Lansinoh Breastmilk Storage Bags were specially designed for convenient and safe storage and freezing of breastmilk
- Double zipper seal
- Strongest bag available
- Pre-sterilized medical grade milk storage bags
- Tissue Pack Dispenser for easy access and storage
- 100% Bisphenol-A (BPA) Free
- #1 Selling breastmilk storage bag
- 25 count
- Product of Thailand
- Unit Dimension 25 count: L 4.38 x W 1.75 x H 6.00
Are your Breastmilk Storage Bags BPA-Free?
Yes, Lansinoh Breastmilk Storage Bags are 100% virgin plastic and contain no plastizers. Specifically, they are made of FDA approved Food Grade LDPE (low density polyethylene) and LLDPE (linear low density polyethylene), that is 3 Mil Thick. This type of plastic is BPA-free.
What type of plastic are your bags made of and are they recyclable?
Lansinoh Breastmilk Storage Bags are 100% virgin plastic and contain no plastizers. Specifically, they are made of FDA approved Food Grade LDPE (low density polyethylene) and LLDPE (linear low density polyethylene), that is 3 Mil Thick.
Lansinoh Breastmilk Storage Bags are recyclable. They fall under the #4 recyclable category which includes bags, merchandise bags, pharmaceutical, packaging etc.
Can I microwave my milk while it is in your bags?
No, microwaving is never recommended for breastmilk as it destroys valuable nutrients and vitamins in the breastmilk. Additionally, it can create dangerous "hot spots" that can burn the baby when you are feeding the milk to him or her.
Are your bags reusable?
Lansinoh Breastmilk Storage Bags are designed for one-time use only.
Can I pump directly into Lansinoh® Breastmilk Storage Bags?
Because Lansinoh Breastmilk Storage Bags have a double zipper closure, they do not fit directly onto a pump flange but you could use them if you are willing to hold the bag onto the pump with your hand.
What is the best way to store these-in another bag, in Tupperware container, freezer bag?
We recommend laying the storage bags flat to freeze them. You can put the breastmilk storage bags directly into the freezer but because plastic can sometimes stick to the freezer rack (especially if it is even slightly wet), we recommend placing the bags in some type of container or even a freezer Ziploc bag. That will also protect the bags from knocking together with other frozen items.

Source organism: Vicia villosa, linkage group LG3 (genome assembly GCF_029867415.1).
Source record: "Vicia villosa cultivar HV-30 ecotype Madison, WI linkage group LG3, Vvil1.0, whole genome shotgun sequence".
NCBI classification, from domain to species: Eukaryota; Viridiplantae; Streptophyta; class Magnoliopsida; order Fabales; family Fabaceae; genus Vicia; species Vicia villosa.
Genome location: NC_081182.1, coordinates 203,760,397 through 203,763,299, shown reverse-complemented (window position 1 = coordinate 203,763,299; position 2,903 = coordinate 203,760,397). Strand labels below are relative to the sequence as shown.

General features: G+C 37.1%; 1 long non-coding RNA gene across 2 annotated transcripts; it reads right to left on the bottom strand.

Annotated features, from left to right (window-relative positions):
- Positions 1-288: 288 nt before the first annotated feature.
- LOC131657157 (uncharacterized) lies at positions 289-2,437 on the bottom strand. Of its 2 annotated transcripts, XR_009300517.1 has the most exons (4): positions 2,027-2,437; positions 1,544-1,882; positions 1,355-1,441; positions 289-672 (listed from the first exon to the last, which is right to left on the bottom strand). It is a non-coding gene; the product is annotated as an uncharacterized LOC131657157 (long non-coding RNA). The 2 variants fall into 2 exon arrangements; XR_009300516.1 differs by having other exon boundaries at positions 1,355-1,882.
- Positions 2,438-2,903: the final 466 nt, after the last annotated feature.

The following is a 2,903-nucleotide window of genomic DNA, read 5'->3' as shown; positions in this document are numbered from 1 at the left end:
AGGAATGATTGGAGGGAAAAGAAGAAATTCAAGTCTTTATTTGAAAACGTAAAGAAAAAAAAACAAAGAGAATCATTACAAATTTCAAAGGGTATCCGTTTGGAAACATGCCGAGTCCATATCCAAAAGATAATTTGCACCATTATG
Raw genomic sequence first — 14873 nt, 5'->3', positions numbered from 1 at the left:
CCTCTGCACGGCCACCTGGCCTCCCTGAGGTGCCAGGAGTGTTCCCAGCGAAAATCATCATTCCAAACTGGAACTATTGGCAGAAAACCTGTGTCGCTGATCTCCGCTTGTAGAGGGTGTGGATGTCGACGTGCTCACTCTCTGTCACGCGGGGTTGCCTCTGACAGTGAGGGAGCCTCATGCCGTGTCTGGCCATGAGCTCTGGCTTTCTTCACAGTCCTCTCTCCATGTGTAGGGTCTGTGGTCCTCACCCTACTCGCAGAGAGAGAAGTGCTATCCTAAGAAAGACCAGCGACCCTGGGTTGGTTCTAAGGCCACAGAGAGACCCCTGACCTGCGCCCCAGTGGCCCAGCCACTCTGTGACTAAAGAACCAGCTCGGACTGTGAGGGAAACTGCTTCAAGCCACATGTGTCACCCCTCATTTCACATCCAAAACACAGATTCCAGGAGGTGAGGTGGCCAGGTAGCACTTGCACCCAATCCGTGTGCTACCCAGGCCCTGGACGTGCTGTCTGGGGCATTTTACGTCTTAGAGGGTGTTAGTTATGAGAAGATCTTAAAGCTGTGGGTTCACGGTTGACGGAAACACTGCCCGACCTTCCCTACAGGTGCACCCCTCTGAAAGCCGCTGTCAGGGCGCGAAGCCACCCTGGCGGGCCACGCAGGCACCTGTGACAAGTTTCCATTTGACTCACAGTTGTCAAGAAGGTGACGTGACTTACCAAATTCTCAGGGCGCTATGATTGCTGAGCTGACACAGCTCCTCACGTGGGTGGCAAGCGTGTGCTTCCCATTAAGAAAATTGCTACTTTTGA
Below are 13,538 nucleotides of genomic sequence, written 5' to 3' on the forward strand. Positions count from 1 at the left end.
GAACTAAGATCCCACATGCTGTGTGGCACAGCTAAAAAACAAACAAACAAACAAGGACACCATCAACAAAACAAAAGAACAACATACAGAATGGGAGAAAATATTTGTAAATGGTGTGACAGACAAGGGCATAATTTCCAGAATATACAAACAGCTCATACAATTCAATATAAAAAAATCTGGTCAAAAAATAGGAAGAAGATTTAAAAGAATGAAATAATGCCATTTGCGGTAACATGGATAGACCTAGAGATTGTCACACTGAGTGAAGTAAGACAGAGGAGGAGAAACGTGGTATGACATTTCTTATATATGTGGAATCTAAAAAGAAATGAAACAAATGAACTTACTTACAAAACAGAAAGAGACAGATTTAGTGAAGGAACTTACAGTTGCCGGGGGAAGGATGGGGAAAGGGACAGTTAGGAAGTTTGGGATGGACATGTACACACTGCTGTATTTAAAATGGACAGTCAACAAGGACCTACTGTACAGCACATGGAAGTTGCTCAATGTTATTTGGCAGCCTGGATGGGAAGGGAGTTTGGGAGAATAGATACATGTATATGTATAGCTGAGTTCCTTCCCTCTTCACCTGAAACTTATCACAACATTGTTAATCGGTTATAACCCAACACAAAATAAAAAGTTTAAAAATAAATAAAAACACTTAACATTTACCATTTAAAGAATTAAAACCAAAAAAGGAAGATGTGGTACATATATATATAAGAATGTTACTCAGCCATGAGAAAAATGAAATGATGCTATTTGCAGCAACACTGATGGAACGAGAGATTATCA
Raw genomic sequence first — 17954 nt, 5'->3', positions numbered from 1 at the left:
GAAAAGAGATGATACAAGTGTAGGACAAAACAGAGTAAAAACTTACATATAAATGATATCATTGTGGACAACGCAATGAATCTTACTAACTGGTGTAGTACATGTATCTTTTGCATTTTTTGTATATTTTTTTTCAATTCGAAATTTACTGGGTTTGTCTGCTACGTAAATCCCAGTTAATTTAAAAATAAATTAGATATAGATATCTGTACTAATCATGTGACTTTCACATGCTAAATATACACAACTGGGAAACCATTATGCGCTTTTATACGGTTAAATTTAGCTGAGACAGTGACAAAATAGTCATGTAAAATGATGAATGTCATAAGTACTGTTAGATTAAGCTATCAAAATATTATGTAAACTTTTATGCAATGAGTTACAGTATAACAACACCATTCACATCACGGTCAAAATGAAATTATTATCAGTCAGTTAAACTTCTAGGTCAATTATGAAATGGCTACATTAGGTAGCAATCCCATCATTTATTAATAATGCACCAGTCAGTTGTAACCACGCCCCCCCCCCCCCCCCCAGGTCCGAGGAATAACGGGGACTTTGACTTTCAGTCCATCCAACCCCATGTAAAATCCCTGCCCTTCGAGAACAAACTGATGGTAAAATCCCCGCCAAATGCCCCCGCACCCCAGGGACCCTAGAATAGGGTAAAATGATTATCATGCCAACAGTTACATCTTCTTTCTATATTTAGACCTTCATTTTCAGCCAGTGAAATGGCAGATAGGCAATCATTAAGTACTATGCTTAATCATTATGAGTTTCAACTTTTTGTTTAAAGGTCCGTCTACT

How do I thaw my milk if frozen in your bags?
The thing to remember when thawing your milk is to handle it as gently as possible to preserve all the valuable nutrients. The great thing about laying the bags flat to freeze is that the thawing will take less time. Breastmilk frozen in our bags can be thawed in the refrigerator or at room temperature. You may also place the sealed bag in a bowl of warm tap water but never use extremely hot or boiling water on a stovetop. Also, do not microwave the milk to defrost as this process may destroy nutrients in your milk and create "hot spots" that would be dangerous to your baby. We recommend freezing your milk by laying the storage bag flat because it makes the thawing process quicker and easier.
What if my milk smells rotten when I thaw it?
According to the La Leche League International "Breastfeeding Question and Answer" book: In rare cases, some mothers who have meticulously expressed and frozen their milk for later use have discovered that all their frozen milk has turned rancid. This happens when a mother produces milk that is high in lipase, the enzyme that breaks down fat in the milk. Depending upon the level of lipase in her milk, some mothers notice this rancid smell after their milk has cooled in the refrigerator; others, notice it only after the milk has been frozen for a while.
It is suggested that every mother who is planning to freeze her milk should freeze some test batches of milk and thaw it out after a week or so to be sure it has not become rancid. If it smells rancid, she may need to scald the milk before freezing in the future to deactivate the lipase in her milk. If the mother finds that after freezing and thawing her milk that it has a rancid smell, she can prevent this from occurring in the future by heating her expressed milk to a scald (bubbling around the edges but not boiling) right after collecting it and then quickly cooling and freezing it. Scalding inactivates the lipase. Once the milk has acquired the rancid smell, however, treating the milk will not help.